An impetuous push for independence by the Catalans, coupled with a ham-fisted hardline response from the Spanish Government in Madrid has given the country its biggest constitutional crisis in the 42 years since the death of the dictator General Franco. When the Scottish Nationalists tried something similar, our then Prime Minister, David Cameron, nipped in the bud, a potential crisis that threatened to break up the union. He did it by giving Scotland a referendum. It was a nerve-wracking time in our political history but in the end the union survived because of the strength of the arguments against splintering. Cool heads will have to triumph as well in Spain.
But the Spanish and Catalan crisis is no longer a domestic squabble. It touches at the very core of what it means to be a nation state in Europe. Until Brexit, populist challenges to the Brussels establishment had been safely contained. But Europe is now restless, very restless. The winner of the recent Czech election, Andrej Babis, is a businessman who has led a charge against joining the Euro, deeper integration and EU quotas for migrants. In Hungary Viktor Orban does not hide his dissatisfaction for the EU commission and Juncker in particular; in Poland a reshuffle is expected to usher in more hardline Eurosceptics. Italy’s richest regions have just voted for greater autonomy from Rome. The rise of populist movements with separatists pulling in voters is massively on the rise. And what does the Commission do to contain all this? It merely bungs poorer regions with money to finance infrastructure projects.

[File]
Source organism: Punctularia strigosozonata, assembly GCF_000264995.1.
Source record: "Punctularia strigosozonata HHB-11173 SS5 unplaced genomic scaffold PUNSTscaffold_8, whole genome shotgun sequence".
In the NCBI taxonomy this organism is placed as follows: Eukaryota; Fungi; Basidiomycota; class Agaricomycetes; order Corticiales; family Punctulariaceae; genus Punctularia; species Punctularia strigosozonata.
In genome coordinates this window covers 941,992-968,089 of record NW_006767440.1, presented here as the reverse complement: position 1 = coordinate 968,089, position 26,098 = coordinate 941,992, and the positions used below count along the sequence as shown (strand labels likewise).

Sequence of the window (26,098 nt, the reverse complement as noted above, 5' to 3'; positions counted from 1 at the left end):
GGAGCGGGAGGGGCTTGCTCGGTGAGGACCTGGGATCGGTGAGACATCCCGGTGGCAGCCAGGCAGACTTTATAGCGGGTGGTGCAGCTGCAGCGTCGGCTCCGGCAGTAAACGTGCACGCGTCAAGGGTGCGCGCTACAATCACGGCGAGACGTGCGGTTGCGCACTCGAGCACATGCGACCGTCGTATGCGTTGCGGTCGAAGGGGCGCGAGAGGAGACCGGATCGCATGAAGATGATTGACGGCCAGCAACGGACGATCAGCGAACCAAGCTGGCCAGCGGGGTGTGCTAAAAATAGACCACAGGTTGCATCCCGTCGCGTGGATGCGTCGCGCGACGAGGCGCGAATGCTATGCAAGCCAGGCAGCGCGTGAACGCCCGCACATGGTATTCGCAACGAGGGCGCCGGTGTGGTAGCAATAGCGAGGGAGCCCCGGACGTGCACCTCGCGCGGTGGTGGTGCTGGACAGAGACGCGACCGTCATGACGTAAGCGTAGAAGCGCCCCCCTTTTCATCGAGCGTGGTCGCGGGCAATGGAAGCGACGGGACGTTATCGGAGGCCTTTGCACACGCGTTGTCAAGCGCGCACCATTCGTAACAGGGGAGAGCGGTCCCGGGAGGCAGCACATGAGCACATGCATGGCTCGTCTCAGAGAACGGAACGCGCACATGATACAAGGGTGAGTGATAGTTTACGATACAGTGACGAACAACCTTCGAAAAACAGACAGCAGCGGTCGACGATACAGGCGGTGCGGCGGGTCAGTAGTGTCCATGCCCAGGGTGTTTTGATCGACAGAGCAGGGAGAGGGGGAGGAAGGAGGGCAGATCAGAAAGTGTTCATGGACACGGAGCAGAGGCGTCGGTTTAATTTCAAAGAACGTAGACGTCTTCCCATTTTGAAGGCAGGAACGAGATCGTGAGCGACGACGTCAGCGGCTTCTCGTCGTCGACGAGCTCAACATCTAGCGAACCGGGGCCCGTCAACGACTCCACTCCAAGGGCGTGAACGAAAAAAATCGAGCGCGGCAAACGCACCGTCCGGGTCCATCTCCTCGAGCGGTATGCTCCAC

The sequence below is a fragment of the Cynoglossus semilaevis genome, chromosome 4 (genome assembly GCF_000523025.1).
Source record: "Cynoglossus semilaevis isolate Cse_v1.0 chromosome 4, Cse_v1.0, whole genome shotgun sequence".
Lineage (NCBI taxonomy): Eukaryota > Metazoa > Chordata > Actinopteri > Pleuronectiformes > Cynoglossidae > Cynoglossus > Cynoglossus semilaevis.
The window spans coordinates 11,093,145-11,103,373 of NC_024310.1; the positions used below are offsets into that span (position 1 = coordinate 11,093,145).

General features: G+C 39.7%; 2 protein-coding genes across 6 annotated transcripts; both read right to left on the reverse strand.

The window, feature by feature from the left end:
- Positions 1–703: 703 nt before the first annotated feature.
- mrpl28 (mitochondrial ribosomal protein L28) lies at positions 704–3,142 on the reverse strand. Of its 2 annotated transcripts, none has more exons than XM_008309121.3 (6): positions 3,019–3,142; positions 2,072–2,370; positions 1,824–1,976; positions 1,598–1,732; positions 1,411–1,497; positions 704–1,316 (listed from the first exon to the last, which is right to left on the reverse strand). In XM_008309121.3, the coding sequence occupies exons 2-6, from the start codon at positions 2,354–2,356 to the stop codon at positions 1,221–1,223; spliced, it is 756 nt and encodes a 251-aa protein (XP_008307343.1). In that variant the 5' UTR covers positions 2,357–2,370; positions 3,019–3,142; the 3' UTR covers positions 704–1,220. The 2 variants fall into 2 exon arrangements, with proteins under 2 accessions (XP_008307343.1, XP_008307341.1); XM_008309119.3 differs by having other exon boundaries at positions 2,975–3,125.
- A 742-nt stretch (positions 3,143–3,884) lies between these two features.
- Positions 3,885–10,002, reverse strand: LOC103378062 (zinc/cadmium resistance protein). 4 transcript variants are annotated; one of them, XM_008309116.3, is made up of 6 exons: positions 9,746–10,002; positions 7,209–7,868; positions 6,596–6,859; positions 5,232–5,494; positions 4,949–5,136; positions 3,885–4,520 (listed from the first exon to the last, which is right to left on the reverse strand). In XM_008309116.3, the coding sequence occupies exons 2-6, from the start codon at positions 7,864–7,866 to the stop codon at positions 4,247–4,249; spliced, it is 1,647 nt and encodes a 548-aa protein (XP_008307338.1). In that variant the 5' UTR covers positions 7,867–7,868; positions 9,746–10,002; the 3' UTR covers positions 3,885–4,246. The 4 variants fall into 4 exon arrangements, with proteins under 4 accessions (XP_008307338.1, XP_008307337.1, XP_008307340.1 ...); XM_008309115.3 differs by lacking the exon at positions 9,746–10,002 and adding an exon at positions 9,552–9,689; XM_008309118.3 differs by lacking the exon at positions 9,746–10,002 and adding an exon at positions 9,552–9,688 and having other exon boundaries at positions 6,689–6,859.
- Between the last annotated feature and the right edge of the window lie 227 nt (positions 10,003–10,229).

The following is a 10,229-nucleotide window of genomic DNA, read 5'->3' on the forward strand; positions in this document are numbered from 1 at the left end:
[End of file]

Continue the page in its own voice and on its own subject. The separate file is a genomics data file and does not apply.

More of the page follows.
What will it take, for a complacent EU Commission to start to notice that European solidarity is collapsing on its watch? The failure to guarantee EU external borders? The creeping erosion of the Schengen zone? The end of a common currency? Maybe a resurgence of violence in the Balkans? The notoriously bureaucratic and slow to react EU Commission needs to wake up and smell the coffee, as they say, and fast!